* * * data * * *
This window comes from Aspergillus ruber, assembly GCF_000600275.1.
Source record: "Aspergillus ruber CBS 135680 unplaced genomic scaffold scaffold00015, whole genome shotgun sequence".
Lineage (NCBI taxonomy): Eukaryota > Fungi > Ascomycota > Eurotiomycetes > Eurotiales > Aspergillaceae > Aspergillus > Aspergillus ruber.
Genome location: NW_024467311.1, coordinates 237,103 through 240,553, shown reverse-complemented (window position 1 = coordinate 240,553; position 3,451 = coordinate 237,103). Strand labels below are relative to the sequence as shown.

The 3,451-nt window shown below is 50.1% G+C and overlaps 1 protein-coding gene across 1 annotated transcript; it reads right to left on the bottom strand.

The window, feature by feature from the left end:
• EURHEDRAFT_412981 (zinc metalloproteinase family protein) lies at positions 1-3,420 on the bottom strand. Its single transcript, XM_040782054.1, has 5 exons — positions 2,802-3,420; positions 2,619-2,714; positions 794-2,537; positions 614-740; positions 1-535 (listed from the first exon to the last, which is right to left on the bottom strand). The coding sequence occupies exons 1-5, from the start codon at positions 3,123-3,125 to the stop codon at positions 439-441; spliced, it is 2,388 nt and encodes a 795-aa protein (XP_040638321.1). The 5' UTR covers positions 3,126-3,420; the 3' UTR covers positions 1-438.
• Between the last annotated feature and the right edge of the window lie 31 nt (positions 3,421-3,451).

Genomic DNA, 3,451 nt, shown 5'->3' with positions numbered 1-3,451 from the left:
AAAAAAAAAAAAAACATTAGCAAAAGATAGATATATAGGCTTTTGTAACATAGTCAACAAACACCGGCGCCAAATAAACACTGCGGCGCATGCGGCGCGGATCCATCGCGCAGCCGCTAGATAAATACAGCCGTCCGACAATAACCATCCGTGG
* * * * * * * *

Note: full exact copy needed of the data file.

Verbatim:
This window comes from Aspergillus ruber, assembly GCF_000600275.1.
Source record: "Aspergillus ruber CBS 135680 unplaced genomic scaffold scaffold00015, whole genome shotgun sequence".
Lineage (NCBI taxonomy): Eukaryota > Fungi > Ascomycota > Eurotiomycetes > Eurotiales > Aspergillaceae > Aspergillus > Aspergillus ruber.
Genome location: NW_024467311.1, coordinates 237,103 through 240,553, shown reverse-complemented (window position 1 = coordinate 240,553; position 3,451 = coordinate 237,103). Strand labels below are relative to the sequence as shown.

The 3,451-nt window shown below is 50.1% G+C and overlaps 1 protein-coding gene across 1 annotated transcript; it reads right to left on the bottom strand.

The window, feature by feature from the left end:
• EURHEDRAFT_412981 (zinc metalloproteinase family protein) lies at positions 1-3,420 on the bottom strand. Its single transcript, XM_040782054.1, has 5 exons — positions 2,802-3,420; positions 2,619-2,714; positions 794-2,537; positions 614-740; positions 1-535 (listed from the first exon to the last, which is right to left on the bottom strand). The coding sequence occupies exons 1-5, from the start codon at positions 3,123-3,125 to the stop codon at positions 439-441; spliced, it is 2,388 nt and encodes a 795-aa protein (XP_040638321.1). The 5' UTR covers positions 3,126-3,420; the 3' UTR covers positions 1-438.
• Between the last annotated feature and the right edge of the window lie 31 nt (positions 3,421-3,451).

Genomic DNA, 3,451 nt, shown 5'->3' with positions numbered 1-3,451 from the left:
AAAAAAAAAAAAAACATTAGCAAAAGATAGATATATAGGCTTTTGTAACATAGTCAACAAACACCGGCGCCAAATAAACACTGCGGCGCATGCGGCGCGGATCCATCGCGCAGCCGCTAGATAAATACAGCCGTCCGACAATAACCATCCGTGG